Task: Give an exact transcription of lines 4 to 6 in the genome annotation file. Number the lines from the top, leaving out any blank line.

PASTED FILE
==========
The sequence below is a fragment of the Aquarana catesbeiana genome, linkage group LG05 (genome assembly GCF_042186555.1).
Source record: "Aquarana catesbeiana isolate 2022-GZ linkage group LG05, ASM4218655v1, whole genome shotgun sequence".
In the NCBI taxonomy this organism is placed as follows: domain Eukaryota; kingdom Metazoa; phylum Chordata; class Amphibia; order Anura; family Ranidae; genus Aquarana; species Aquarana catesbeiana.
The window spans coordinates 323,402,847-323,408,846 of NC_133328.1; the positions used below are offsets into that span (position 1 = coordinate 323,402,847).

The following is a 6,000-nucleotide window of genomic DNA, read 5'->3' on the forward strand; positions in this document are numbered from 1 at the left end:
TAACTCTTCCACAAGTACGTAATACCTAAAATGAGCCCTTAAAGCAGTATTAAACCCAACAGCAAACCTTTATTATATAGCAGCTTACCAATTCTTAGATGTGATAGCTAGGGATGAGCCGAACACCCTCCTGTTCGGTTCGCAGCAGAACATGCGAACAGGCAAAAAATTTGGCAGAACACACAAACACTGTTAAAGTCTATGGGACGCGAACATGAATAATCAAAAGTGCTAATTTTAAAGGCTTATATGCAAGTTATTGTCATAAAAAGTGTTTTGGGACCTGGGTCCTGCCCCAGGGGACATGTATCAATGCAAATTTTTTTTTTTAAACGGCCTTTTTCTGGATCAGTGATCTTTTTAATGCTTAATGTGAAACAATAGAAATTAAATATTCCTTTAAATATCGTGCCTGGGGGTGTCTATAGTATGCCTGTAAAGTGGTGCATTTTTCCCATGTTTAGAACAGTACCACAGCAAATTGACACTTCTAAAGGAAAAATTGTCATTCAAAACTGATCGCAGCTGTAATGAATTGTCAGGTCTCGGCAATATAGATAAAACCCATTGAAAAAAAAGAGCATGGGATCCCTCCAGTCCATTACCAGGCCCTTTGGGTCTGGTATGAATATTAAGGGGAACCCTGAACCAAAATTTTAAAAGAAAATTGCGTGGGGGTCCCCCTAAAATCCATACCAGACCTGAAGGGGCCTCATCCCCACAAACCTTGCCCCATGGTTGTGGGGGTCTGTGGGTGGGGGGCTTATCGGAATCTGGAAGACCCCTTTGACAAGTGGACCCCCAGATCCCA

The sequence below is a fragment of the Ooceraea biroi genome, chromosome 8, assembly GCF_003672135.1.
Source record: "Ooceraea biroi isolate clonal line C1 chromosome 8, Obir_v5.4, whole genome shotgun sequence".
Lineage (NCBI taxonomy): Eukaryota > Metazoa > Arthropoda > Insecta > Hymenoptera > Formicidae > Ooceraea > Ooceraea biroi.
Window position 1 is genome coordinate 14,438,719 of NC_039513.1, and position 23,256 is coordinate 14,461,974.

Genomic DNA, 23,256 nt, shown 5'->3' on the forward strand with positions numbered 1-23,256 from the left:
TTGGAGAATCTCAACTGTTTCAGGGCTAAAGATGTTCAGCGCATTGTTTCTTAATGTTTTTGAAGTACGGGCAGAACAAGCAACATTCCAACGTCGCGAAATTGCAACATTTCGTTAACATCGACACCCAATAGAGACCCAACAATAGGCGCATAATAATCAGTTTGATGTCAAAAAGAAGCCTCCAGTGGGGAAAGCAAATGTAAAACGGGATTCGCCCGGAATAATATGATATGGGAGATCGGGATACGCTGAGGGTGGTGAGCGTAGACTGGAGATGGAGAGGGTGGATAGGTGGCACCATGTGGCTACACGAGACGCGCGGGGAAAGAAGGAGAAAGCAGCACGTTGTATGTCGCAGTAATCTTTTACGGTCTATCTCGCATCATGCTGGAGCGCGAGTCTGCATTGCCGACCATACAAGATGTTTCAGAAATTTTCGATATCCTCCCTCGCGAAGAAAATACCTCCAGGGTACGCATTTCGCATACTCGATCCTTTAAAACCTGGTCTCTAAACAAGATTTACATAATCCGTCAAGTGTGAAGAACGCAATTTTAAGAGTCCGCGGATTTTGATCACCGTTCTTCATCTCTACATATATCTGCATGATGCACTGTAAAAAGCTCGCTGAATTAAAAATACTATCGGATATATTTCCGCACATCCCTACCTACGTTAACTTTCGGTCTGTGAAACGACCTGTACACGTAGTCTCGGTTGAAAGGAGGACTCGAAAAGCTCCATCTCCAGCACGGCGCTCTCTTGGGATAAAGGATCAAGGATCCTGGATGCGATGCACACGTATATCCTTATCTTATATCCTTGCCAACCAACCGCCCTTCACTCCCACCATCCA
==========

The window spans coordinates 323,402,847-323,408,846 of NC_133328.1; the positions used below are offsets into that span (position 1 = coordinate 323,402,847).

The following is a 6,000-nucleotide window of genomic DNA, read 5'->3' on the forward strand; positions in this document are numbered from 1 at the left end:
TAACTCTTCCACAAGTACGTAATACCTAAAATGAGCCCTTAAAGCAGTATTAAACCCAACAGCAAACCTTTATTATATAGCAGCTTACCAATTCTTAGATGTGATAGCTAGGGATGAGCCGAACACCCTCCTGTTCGGTTCGCAGCAGAACATGCGAACAGGCAAAAAATTTGGCAGAACACACAAACACTGTTAAAGTCTATGGGACGCGAACATGAATAATCAAAAGTGCTAATTTTAAAGGCTTATATGCAAGTTATTGTCATAAAAAGTGTTTTGGGACCTGGGTCCTGCCCCAGGGGACATGTATCAATGCAAATTTTTTTTTTTAAACGGCCTTTTTCTGGATCAGTGATCTTTTTAATGCTTAATGTGAAACAATAGAAATTAAATATTCCTTTAAATATCGTGCCTGGGGGTGTCTATAGTATGCCTGTAAAGTGGTGCATTTTTCCCATGTTTAGAACAGTACCACAGCAAATTGACACTTCTAAAGGAAAAATTGTCATTCAAAACTGATCGCAGCTGTAATGAATTGTCAGGTCTCGGCAATATAGATAAAACCCATTGAAAAAAAAGAGCATGGGATCCCTCCAGTCCATTACCAGGCCCTTTGGGTCTGGTATGAATATTAAGGGGAACCCTGAACCAAAATTTTAAAAGAAAATTGCGTGGGGGTCCCCCTAAAATCCATACCAGACCTGAAGGGGCCTCATCCCCACAAACCTTGCCCCATGGTTGTGGGGGTCTGTGGGTGGGGGGCTTATCGGAATCTGGAAGACCCCTTTGACAAGTGGACCCCCAGATCCCA